It is well understood that ecology is only one of Haiti's ills today, but at least in this particular context there are some clear actions we can take to reverse our decline, as individuals and as a Nation, and we can do so during 2002. The land is ours, and if we do not respect it, we should not expect other people to love it and respect it for us. Clean streets, sane neighborhoods, well kept beaches, more trees, these are not only a requirement for living, but at any point in time they are indicators of our love of the country and the health of our people.

What I most sincerely wish for Haiti in 2002 is that we, her children, begin to wash her face so the land becomes as beautiful as it used to be, so the land replenishes her ability to feed more and more, so to put a stop to our ecological disaster. If not in 2002, then when?

Even if we do not have money, with or without the support of the international community, we can begin this work. Not only are we capable of doing so, it is a civic duty for every Haitian who lives in Haiti, and for all nationals living abroad to support the ecological renewal of our country, Ayiti.


The problem with Juna
I have already mentioned the Juna bottles, which I referred to as "dlo sikre" containers. On my last trip to Haiti, I found them littering just about everywhere, including at least one side of the National Palace and the front of the Police headquarters in Pétionville. Absolutely no kidding! [This is almost as bad as another instance, on a prior trip, when I witnessed someone tying his goat at the base of a monument erected to honor a national hero, on a small square on the periphery of Champs de Mars. The man simply tied his goat there and went his merry way. I was flabbergasted.]

Several years ago, Professor Leslie Desmangles called our attention to the growing problem with the Juna bottles in several insistent posts to a popular e-mail list. In the ensuing years, the problem only got worse. To solve this problem, one must understand first of all its causes. They are related to many fields. Let me just cite a few likely ones:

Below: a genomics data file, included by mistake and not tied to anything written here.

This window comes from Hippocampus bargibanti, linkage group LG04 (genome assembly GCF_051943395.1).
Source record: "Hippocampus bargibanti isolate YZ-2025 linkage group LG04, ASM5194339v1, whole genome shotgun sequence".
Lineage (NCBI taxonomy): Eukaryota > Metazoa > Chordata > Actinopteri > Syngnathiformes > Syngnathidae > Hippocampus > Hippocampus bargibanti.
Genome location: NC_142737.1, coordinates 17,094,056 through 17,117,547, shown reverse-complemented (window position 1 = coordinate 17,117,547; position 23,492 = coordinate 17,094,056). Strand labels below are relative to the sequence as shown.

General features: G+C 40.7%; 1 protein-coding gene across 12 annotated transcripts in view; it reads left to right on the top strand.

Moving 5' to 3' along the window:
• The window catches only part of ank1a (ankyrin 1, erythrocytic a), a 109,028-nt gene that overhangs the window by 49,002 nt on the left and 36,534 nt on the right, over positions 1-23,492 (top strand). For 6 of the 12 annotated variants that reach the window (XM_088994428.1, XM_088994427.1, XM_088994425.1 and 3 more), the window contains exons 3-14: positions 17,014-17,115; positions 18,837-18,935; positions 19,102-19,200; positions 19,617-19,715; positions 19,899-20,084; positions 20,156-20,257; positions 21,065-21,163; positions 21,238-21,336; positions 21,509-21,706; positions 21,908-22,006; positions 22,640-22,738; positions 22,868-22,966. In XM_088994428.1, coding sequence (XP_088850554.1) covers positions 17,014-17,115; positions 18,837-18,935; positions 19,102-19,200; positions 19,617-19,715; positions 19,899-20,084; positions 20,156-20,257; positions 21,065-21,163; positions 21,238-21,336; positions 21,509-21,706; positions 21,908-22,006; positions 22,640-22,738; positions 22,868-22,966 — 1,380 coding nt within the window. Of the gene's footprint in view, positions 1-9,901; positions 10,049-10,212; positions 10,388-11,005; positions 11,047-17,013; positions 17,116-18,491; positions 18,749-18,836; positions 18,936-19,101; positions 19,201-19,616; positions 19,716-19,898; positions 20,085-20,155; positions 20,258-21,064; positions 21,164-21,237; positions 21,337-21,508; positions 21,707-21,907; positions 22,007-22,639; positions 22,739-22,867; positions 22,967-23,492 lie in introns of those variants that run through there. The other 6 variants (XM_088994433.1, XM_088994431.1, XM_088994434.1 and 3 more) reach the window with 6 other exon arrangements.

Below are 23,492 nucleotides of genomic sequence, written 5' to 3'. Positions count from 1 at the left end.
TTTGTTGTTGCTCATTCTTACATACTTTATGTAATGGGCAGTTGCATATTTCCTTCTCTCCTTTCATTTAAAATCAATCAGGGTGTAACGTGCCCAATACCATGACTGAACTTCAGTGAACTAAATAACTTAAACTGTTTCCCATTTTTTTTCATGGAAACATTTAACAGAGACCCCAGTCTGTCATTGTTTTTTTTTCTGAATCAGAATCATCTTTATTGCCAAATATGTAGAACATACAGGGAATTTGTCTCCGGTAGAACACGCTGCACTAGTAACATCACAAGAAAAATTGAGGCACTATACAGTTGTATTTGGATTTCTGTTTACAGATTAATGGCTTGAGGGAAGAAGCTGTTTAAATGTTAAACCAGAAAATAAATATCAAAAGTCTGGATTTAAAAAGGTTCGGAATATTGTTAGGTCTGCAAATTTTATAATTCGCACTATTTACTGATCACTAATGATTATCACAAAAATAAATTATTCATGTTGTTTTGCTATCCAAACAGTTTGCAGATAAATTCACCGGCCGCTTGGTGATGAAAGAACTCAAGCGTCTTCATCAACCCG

• improper business practices - Who makes Juna and why they do not take a more active role in cleaning their image and the social/physical environment in which they operate? Obviously, we're talking Big Business here, and Big Business's level of caring is... well, just about the same everywhere in this world. Which leads directly to this next point. [/*:m]
  • lack of regulations or lack of enforcement from the Ministry of Environment [/*:m]
  • lack of waste management expertise [/*:m]
  • lack of funding to support an effective waste management program and the recycling of bio-degradable products. [/*:m]
  • lack of nutritional knowledge (Haitians obviously consume too much "dlo sikre") Shouldn't we promote the distribution and consumption of juices and fruits, many of which simply rot in the countryside? [/*:m]
  • and the biggie: lack of civic education - why people basically do not give a damn. [/*:m]
Individual vs. State - It's a question of civism
Haitian people generally expect that absolutely everything should be done by their government. While the government does have an important role to play in the renewal of our environment and while this is in fact one of its key responsibilities, no government program is sustainable in the long run if the citizens are not inclined or do not see it as their own duty to cooperate.

The purpose of my text is not to give the government of Haiti a break in that regard, but to call attention to the fact that individuals also can make a difference, such as cleaning up after themselves and not littering so carelessly.